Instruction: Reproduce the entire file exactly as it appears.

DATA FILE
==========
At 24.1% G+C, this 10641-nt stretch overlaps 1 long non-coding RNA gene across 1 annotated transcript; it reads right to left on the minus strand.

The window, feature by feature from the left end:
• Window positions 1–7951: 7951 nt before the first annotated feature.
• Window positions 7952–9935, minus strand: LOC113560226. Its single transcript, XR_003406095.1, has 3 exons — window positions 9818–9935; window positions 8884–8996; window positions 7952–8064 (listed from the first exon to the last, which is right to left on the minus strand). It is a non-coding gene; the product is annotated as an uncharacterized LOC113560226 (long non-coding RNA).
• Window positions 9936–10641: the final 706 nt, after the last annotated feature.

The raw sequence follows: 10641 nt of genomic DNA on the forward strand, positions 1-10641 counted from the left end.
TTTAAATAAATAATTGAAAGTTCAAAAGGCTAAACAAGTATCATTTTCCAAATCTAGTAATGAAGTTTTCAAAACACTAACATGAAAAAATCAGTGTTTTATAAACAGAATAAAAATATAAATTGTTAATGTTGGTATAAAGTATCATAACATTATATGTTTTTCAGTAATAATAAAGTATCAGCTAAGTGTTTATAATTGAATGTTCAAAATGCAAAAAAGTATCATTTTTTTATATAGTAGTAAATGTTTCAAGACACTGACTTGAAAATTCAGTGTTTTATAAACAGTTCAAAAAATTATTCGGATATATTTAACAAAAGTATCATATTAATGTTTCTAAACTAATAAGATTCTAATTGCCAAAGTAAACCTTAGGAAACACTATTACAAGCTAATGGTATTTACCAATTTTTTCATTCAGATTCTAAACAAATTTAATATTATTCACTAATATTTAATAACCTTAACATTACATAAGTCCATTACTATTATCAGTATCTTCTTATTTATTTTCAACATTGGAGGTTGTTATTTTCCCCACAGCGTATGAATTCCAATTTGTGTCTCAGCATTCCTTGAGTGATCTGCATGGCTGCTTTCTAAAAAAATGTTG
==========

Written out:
At 24.1% G+C, this 10641-nt stretch overlaps 1 long non-coding RNA gene across 1 annotated transcript; it reads right to left on the minus strand.

The window, feature by feature from the left end:
• Window positions 1–7951: 7951 nt before the first annotated feature.
• Window positions 7952–9935, minus strand: LOC113560226. Its single transcript, XR_003406095.1, has 3 exons — window positions 9818–9935; window positions 8884–8996; window positions 7952–8064 (listed from the first exon to the last, which is right to left on the minus strand). It is a non-coding gene; the product is annotated as an uncharacterized LOC113560226 (long non-coding RNA).
• Window positions 9936–10641: the final 706 nt, after the last annotated feature.

The raw sequence follows: 10641 nt of genomic DNA on the forward strand, positions 1-10641 counted from the left end.
TTTAAATAAATAATTGAAAGTTCAAAAGGCTAAACAAGTATCATTTTCCAAATCTAGTAATGAAGTTTTCAAAACACTAACATGAAAAAATCAGTGTTTTATAAACAGAATAAAAATATAAATTGTTAATGTTGGTATAAAGTATCATAACATTATATGTTTTTCAGTAATAATAAAGTATCAGCTAAGTGTTTATAATTGAATGTTCAAAATGCAAAAAAGTATCATTTTTTTATATAGTAGTAAATGTTTCAAGACACTGACTTGAAAATTCAGTGTTTTATAAACAGTTCAAAAAATTATTCGGATATATTTAACAAAAGTATCATATTAATGTTTCTAAACTAATAAGATTCTAATTGCCAAAGTAAACCTTAGGAAACACTATTACAAGCTAATGGTATTTACCAATTTTTTCATTCAGATTCTAAACAAATTTAATATTATTCACTAATATTTAATAACCTTAACATTACATAAGTCCATTACTATTATCAGTATCTTCTTATTTATTTTCAACATTGGAGGTTGTTATTTTCCCCACAGCGTATGAATTCCAATTTGTGTCTCAGCATTCCTTGAGTGATCTGCATGGCTGCTTTCTAAAAAAATGTTG